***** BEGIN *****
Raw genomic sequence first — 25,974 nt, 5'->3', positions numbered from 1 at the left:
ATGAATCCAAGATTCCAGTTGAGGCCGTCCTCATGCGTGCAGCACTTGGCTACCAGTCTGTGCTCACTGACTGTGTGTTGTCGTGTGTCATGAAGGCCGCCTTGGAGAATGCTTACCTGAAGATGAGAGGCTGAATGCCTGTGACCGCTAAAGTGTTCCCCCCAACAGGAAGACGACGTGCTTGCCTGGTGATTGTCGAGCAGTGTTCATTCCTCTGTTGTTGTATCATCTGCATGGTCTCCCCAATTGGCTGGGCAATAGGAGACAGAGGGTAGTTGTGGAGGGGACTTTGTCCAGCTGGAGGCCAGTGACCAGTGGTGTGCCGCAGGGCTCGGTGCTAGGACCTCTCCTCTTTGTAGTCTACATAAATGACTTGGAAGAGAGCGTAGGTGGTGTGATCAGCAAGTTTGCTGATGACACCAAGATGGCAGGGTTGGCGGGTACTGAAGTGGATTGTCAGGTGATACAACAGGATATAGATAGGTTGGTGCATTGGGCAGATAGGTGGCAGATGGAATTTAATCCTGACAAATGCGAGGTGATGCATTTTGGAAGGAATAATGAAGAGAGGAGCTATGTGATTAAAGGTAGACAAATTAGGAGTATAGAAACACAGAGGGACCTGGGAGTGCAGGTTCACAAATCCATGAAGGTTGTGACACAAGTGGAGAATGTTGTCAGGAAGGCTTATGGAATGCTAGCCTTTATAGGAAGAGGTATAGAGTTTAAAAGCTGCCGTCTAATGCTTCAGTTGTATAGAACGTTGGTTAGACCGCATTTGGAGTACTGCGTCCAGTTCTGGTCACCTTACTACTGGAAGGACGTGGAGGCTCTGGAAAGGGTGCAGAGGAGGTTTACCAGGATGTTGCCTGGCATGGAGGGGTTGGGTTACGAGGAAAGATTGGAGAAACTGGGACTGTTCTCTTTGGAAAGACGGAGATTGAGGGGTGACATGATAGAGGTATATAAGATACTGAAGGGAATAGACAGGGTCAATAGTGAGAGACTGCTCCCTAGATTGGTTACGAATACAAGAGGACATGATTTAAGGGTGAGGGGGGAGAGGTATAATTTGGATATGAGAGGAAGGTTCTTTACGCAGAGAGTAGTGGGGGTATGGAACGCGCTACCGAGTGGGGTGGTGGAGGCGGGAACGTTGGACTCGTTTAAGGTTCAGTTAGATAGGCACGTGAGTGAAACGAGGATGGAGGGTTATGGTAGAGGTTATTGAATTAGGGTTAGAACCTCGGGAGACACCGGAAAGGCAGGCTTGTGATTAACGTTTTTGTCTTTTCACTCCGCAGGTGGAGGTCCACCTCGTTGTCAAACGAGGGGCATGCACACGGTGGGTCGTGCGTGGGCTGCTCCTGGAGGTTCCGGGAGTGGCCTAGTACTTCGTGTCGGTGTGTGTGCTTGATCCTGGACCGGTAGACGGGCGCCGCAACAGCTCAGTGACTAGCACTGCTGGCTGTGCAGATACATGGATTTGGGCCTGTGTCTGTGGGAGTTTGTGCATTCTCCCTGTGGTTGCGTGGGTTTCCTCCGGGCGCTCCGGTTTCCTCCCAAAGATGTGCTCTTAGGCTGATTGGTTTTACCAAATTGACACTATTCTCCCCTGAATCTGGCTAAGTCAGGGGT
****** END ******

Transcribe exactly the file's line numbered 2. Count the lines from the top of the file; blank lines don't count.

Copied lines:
ATGAATCCAAGATTCCAGTTGAGGCCGTCCTCATGCGTGCAGCACTTGGCTACCAGTCTGTGCTCACTGACTGTGTGTTGTCGTGTGTCATGAAGGCCGCCTTGGAGAATGCTTACCTGAAGATGAGAGGCTGAATGCCTGTGACCGCTAAAGTGTTCCCCCCAACAGGAAGACGACGTGCTTGCCTGGTGATTGTCGAGCAGTGTTCATTCCTCTGTTGTTGTATCATCTGCATGGTCTCCCCAATTGGCTGGGCAATAGGAGACAGAGGGTAGTTGTGGAGGGGACTTTGTCCAGCTGGAGGCCAGTGACCAGTGGTGTGCCGCAGGGCTCGGTGCTAGGACCTCTCCTCTTTGTAGTCTACATAAATGACTTGGAAGAGAGCGTAGGTGGTGTGATCAGCAAGTTTGCTGATGACACCAAGATGGCAGGGTTGGCGGGTACTGAAGTGGATTGTCAGGTGATACAACAGGATATAGATAGGTTGGTGCATTGGGCAGATAGGTGGCAGATGGAATTTAATCCTGACAAATGCGAGGTGATGCATTTTGGAAGGAATAATGAAGAGAGGAGCTATGTGATTAAAGGTAGACAAATTAGGAGTATAGAAACACAGAGGGACCTGGGAGTGCAGGTTCACAAATCCATGAAGGTTGTGACACAAGTGGAGAATGTTGTCAGGAAGGCTTATGGAATGCTAGCCTTTATAGGAAGAGGTATAGAGTTTAAAAGCTGCCGTCTAATGCTTCAGTTGTATAGAACGTTGGTTAGACCGCATTTGGAGTACTGCGTCCAGTTCTGGTCACCTTACTACTGGAAGGACGTGGAGGCTCTGGAAAGGGTGCAGAGGAGGTTTACCAGGATGTTGCCTGGCATGGAGGGGTTGGGTTACGAGGAAAGATTGGAGAAACTGGGACTGTTCTCTTTGGAAAGACGGAGATTGAGGGGTGACATGATAGAGGTATATAAGATACTGAAGGGAATAGACAGGGTCAATAGTGAGAGACTGCTCCCTAGATTGGTTACGAATACAAGAGGACATGATTTAAGGGTGAGGGGGGAGAGGTATAATTTGGATATGAGAGGAAGGTTCTTTACGCAGAGAGTAGTGGGGGTATGGAACGCGCTACCGAGTGGGGTGGTGGAGGCGGGAACGTTGGACTCGTTTAAGGTTCAGTTAGATAGGCACGTGAGTGAAACGAGGATGGAGGGTTATGGTAGAGGTTATTGAATTAGGGTTAGAACCTCGGGAGACACCGGAAAGGCAGGCTTGTGATTAACGTTTTTGTCTTTTCACTCCGCAGGTGGAGGTCCACCTCGTTGTCAAACGAGGGGCATGCACACGGTGGGTCGTGCGTGGGCTGCTCCTGGAGGTTCCGGGAGTGGCCTAGTACTTCGTGTCGGTGTGTGTGCTTGATCCTGGACCGGTAGACGGGCGCCGCAACAGCTCAGTGACTAGCACTGCTGGCTGTGCAGATACATGGATTTGGGCCTGTGTCTGTGGGAGTTTGTGCATTCTCCCTGTGGTTGCGTGGGTTTCCTCCGGGCGCTCCGGTTTCCTCCCAAAGATGTGCTCTTAGGCTGATTGGTTTTACCAAATTGACACTATTCTCCCCTGAATCTGGCTAAGTCAGGGGT